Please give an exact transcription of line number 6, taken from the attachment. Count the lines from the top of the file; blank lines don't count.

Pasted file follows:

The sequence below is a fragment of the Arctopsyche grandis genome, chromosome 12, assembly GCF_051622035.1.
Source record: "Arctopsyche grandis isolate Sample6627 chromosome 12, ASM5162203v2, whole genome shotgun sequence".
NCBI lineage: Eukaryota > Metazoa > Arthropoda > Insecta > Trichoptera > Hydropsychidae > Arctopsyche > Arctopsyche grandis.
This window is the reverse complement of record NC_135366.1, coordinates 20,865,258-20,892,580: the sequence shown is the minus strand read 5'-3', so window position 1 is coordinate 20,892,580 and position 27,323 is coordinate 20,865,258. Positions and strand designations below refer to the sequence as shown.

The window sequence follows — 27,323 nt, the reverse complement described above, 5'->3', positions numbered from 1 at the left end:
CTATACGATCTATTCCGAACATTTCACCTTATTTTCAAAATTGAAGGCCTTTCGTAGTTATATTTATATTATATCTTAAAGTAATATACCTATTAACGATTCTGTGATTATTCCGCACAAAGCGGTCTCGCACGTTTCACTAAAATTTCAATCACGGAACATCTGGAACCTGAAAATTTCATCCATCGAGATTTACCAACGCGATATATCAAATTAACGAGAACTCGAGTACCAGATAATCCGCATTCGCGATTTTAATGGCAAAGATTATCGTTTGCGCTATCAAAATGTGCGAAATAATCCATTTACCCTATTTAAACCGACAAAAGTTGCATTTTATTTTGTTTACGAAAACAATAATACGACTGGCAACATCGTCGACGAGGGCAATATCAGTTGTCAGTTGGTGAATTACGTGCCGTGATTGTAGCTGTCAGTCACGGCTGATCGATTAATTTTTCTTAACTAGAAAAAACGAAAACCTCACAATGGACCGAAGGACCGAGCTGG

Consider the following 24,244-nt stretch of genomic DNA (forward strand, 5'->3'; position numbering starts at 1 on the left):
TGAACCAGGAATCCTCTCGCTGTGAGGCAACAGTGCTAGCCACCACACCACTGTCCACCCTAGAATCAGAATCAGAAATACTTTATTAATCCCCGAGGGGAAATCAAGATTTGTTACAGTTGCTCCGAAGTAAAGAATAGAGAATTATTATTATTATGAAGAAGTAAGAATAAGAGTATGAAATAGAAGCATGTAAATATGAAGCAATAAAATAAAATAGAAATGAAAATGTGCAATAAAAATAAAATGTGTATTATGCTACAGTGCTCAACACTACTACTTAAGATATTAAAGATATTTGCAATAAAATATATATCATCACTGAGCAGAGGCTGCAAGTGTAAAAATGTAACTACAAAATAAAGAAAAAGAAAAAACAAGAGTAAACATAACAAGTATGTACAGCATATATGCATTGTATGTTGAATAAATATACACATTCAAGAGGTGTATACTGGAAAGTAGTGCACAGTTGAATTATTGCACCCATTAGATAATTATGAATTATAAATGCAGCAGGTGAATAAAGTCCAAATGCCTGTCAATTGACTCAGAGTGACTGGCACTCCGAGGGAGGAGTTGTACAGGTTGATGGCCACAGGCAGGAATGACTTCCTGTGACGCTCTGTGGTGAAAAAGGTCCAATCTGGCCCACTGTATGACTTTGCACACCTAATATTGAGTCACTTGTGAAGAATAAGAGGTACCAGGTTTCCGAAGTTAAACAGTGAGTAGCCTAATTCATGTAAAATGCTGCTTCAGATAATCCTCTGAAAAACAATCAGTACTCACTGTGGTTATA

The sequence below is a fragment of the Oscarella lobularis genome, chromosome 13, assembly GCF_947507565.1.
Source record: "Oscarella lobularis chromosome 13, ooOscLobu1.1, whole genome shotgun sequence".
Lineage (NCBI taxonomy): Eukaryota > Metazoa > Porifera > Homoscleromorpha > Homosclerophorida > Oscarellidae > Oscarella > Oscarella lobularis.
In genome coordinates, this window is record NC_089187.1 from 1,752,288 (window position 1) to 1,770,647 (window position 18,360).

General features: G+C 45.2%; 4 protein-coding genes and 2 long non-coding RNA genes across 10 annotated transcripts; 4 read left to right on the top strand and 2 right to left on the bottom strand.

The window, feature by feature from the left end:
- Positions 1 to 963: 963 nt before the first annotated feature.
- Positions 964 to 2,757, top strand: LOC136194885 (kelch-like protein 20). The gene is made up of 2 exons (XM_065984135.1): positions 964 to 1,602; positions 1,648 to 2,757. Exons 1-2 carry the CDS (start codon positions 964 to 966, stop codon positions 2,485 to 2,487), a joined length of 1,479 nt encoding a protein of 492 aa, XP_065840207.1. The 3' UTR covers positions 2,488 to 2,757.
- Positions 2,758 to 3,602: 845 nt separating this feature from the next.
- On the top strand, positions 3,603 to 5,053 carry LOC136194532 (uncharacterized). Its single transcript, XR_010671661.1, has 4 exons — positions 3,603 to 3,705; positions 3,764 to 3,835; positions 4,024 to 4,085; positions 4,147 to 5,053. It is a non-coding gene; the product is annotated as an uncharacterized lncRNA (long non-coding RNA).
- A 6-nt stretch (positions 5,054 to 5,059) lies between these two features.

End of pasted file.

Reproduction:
CTATACGATCTATTCCGAACATTTCACCTTATTTTCAAAATTGAAGGCCTTTCGTAGTTATATTTATATTATATCTTAAAGTAATATACCTATTAACGATTCTGTGATTATTCCGCACAAAGCGGTCTCGCACGTTTCACTAAAATTTCAATCACGGAACATCTGGAACCTGAAAATTTCATCCATCGAGATTTACCAACGCGATATATCAAATTAACGAGAACTCGAGTACCAGATAATCCGCATTCGCGATTTTAATGGCAAAGATTATCGTTTGCGCTATCAAAATGTGCGAAATAATCCATTTACCCTATTTAAACCGACAAAAGTTGCATTTTATTTTGTTTACGAAAACAATAATACGACTGGCAACATCGTCGACGAGGGCAATATCAGTTGTCAGTTGGTGAATTACGTGCCGTGATTGTAGCTGTCAGTCACGGCTGATCGATTAATTTTTCTTAACTAGAAAAAACGAAAACCTCACAATGGACCGAAGGACCGAGCTGG